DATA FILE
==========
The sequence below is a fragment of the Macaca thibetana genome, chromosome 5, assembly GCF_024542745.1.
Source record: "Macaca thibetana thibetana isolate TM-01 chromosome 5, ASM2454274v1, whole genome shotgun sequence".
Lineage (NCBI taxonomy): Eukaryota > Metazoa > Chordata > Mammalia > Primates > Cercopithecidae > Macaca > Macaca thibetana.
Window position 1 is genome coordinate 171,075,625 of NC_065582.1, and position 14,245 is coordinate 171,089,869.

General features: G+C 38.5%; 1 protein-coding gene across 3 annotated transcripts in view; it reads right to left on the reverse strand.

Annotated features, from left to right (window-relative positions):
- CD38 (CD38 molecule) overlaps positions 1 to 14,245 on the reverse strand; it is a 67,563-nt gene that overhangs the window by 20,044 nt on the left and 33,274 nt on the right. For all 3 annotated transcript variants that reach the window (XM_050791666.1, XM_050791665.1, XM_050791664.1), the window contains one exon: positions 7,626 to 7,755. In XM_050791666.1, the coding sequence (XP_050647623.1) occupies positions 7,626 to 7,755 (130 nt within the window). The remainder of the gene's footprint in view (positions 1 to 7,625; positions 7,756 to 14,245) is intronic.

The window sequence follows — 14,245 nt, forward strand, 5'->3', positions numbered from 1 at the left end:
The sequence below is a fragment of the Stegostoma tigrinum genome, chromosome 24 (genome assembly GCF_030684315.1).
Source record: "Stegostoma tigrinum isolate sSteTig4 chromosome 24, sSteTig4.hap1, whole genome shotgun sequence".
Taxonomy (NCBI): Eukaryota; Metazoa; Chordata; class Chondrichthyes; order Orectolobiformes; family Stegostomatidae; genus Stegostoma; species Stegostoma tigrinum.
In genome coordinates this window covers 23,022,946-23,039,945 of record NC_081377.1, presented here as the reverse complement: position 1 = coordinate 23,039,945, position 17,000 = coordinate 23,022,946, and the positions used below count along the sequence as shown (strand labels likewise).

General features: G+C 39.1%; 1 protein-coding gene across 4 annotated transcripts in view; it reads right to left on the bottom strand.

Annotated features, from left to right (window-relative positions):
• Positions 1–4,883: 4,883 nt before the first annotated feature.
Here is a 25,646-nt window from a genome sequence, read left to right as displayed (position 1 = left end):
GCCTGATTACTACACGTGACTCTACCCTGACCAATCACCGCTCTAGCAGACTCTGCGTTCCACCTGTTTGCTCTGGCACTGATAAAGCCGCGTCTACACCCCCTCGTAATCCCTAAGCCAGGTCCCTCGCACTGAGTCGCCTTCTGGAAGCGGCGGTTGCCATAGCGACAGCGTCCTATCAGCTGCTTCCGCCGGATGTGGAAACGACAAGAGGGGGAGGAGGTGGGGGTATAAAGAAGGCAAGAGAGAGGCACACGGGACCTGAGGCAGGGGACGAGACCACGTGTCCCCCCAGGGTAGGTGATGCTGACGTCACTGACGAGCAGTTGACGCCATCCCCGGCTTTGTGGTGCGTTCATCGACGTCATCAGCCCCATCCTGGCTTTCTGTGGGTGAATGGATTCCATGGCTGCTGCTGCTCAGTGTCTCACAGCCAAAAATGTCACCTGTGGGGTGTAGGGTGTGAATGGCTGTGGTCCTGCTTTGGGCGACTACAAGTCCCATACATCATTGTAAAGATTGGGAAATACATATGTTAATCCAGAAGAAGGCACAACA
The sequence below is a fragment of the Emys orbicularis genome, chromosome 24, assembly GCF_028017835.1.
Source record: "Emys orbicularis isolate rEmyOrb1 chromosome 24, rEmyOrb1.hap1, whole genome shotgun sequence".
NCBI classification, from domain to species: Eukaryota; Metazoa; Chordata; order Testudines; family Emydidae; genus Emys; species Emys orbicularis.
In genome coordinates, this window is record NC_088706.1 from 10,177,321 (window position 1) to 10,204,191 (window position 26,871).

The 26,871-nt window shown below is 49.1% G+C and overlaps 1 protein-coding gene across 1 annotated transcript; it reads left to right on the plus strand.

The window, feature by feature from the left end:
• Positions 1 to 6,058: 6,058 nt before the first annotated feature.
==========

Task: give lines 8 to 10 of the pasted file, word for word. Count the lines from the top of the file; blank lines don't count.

The window sequence follows — 14,245 nt, forward strand, 5'->3', positions numbered from 1 at the left end:
The sequence below is a fragment of the Stegostoma tigrinum genome, chromosome 24 (genome assembly GCF_030684315.1).
Source record: "Stegostoma tigrinum isolate sSteTig4 chromosome 24, sSteTig4.hap1, whole genome shotgun sequence".